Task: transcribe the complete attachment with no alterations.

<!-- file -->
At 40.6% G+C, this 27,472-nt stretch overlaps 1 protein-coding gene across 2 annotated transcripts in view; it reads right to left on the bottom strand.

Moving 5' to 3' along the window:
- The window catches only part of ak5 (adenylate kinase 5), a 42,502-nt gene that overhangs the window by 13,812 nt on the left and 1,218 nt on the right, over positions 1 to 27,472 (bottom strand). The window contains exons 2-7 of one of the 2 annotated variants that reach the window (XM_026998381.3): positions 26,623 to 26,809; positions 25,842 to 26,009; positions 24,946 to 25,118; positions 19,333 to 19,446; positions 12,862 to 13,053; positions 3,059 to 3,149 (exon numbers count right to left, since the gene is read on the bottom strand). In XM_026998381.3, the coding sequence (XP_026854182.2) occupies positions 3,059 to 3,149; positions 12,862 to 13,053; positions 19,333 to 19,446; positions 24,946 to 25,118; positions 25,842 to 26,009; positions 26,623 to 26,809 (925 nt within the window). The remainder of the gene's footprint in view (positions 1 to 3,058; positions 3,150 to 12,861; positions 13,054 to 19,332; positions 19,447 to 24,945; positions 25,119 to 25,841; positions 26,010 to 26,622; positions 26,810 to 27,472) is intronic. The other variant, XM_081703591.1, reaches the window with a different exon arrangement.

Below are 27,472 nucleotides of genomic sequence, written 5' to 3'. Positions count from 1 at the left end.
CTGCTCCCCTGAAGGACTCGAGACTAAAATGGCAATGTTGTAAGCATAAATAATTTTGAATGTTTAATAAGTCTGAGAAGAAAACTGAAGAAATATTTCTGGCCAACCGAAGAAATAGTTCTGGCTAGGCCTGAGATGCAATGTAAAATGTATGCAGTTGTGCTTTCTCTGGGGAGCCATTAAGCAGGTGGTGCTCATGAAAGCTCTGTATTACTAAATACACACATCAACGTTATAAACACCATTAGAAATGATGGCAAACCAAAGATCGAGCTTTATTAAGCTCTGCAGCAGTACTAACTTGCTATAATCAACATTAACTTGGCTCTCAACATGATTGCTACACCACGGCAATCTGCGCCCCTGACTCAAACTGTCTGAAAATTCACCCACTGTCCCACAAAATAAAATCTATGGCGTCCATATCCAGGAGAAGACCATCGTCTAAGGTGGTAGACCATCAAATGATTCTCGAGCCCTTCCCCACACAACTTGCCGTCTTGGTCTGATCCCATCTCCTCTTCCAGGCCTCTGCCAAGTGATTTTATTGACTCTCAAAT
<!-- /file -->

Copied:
At 40.6% G+C, this 27,472-nt stretch overlaps 1 protein-coding gene across 2 annotated transcripts in view; it reads right to left on the bottom strand.

Moving 5' to 3' along the window:
- The window catches only part of ak5 (adenylate kinase 5), a 42,502-nt gene that overhangs the window by 13,812 nt on the left and 1,218 nt on the right, over positions 1 to 27,472 (bottom strand). The window contains exons 2-7 of one of the 2 annotated variants that reach the window (XM_026998381.3): positions 26,623 to 26,809; positions 25,842 to 26,009; positions 24,946 to 25,118; positions 19,333 to 19,446; positions 12,862 to 13,053; positions 3,059 to 3,149 (exon numbers count right to left, since the gene is read on the bottom strand). In XM_026998381.3, the coding sequence (XP_026854182.2) occupies positions 3,059 to 3,149; positions 12,862 to 13,053; positions 19,333 to 19,446; positions 24,946 to 25,118; positions 25,842 to 26,009; positions 26,623 to 26,809 (925 nt within the window). The remainder of the gene's footprint in view (positions 1 to 3,058; positions 3,150 to 12,861; positions 13,054 to 19,332; positions 19,447 to 24,945; positions 25,119 to 25,841; positions 26,010 to 26,622; positions 26,810 to 27,472) is intronic. The other variant, XM_081703591.1, reaches the window with a different exon arrangement.

Below are 27,472 nucleotides of genomic sequence, written 5' to 3'. Positions count from 1 at the left end.
CTGCTCCCCTGAAGGACTCGAGACTAAAATGGCAATGTTGTAAGCATAAATAATTTTGAATGTTTAATAAGTCTGAGAAGAAAACTGAAGAAATATTTCTGGCCAACCGAAGAAATAGTTCTGGCTAGGCCTGAGATGCAATGTAAAATGTATGCAGTTGTGCTTTCTCTGGGGAGCCATTAAGCAGGTGGTGCTCATGAAAGCTCTGTATTACTAAATACACACATCAACGTTATAAACACCATTAGAAATGATGGCAAACCAAAGATCGAGCTTTATTAAGCTCTGCAGCAGTACTAACTTGCTATAATCAACATTAACTTGGCTCTCAACATGATTGCTACACCACGGCAATCTGCGCCCCTGACTCAAACTGTCTGAAAATTCACCCACTGTCCCACAAAATAAAATCTATGGCGTCCATATCCAGGAGAAGACCATCGTCTAAGGTGGTAGACCATCAAATGATTCTCGAGCCCTTCCCCACACAACTTGCCGTCTTGGTCTGATCCCATCTCCTCTTCCAGGCCTCTGCCAAGTGATTTTATTGACTCTCAAAT